As the world continues to deal with the spread of the coronavirus by closing borders and limiting travel, it’s not surprising that the airline industry has been hit particularly hard.
Last week saw some of the largest U.S. airlines, such as JetBlue Airways, United Airlines, American Airlines, Spirit Airlines and Delta Air Lines, all withdraw their 2020 guidance. Many of these companies are going into survival mode, taking actions such as freezing hiring, idling planes, temporarily laying off employees and halting share buybacks.
This week, CAPA – Centre for Aviation, which provides market intelligence for the aviation industry, warned that most airlines across the world will be bankrupt by the end of May if coordinated government and industry action isn’t taken. Many airlines, which are hit with cancellations and unprecedented drops in demand, are quickly running through their cash reserves.
All of this news obviously sounds very dire, and it is. But as badly as the airline industry has been hit, it appears that the government has their backs.
“We’re going to back the airlines 100% − it’s not their fault,” said U.S. President Donald Trump. “We’ll be backstopping the airlines and helping them very much.
Airlines for America—which is a lobbying group representing airlines such as Delta, United, American and Southwest, has requested airlines receive a total of $50 billion in aid. The group is asking for $25 billion to be paid immediately to compensate for reduced liquidity, while seeking a further $25 billion in the form of zero- or low-interest loans over the medium term.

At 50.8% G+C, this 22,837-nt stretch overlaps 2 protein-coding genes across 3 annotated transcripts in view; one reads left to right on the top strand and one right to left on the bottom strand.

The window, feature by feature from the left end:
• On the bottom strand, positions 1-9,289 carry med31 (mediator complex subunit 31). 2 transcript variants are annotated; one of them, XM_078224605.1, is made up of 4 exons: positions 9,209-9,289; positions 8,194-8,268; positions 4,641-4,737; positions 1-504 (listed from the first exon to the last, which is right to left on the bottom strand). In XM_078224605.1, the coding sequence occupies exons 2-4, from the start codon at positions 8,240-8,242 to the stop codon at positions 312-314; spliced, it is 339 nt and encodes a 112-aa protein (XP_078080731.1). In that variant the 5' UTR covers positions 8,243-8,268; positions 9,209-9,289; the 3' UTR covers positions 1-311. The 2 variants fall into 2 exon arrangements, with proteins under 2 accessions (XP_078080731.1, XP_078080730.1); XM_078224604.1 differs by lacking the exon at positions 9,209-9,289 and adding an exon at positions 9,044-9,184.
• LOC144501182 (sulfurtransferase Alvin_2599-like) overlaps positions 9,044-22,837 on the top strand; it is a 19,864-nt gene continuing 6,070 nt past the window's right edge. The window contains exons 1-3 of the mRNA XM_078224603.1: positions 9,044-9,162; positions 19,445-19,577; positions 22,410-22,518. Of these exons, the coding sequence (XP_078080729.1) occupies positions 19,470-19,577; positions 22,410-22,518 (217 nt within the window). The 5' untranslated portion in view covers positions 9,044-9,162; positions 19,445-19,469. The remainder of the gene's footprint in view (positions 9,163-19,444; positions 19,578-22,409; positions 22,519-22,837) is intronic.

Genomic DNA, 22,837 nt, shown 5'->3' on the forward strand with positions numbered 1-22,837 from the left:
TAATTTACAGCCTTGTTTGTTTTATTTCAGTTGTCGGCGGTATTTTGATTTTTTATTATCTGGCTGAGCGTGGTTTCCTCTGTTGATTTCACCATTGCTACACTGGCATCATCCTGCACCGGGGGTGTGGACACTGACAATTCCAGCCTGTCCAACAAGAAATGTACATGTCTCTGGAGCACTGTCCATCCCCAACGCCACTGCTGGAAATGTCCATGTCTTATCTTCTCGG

So where are we going with this? In October 2008, just when everyone thought things couldn’t be any worse for the U.S. financial sector, the U.S. government passed the Troubled Asset Relief Program (TARP). The government bailed out the banks to prevent the industry from collapsing.
The Financial Select Sector SPDR Fund, which is a popular ETF holding many of the top U.S. banks, was collapsing at the time. It ultimately bottomed a few months after TARP was passed in March 2009. Over the next 11 years, up until last month’s selloff began, the ETF gained more than 500%.
Warren Buffett’s Berkshire Hathaway even stepped in during the depths of the financial crisis to purchase $5 billion of preferred stock in Goldman Sachs. The trade netted Berkshire billions in profits. It was the epitome of Buffett’s mantra “Be fearful when others are greedy and greedy when others are fearful.”
As for the airlines, you can purchase shares of any of the individual companies in the sector. There’s also a handful of ETFs that can provide you exposure to the airline sector. The one ETF that is a pure-play on airlines is the U.S. Global Jets ETF. The ETF, which has an expense ratio of 0.60%, tracks mostly airlines but also has exposure to airplane manufacturers, terminal services and airports. Two other ETFs, the iShares Transportation Average ETF and SPDR S&P Transportation ETF, also provide exposure to the airline sector. The airline sector comprises 24% and 18%, respectively, of the funds’ total holdings. The ETF’s remaining exposure consists of companies in the rail, freight, trucking and shipping sectors.
While the airline industry is undoubtedly going through one of its most difficult, if not most difficult, periods ever, there could be an opportunity to pull off a Buffett-like investment. After all, he’s sitting on $128 billion in cash and could potentially provide a lifeline to an airline company just as he did to Goldman Sachs.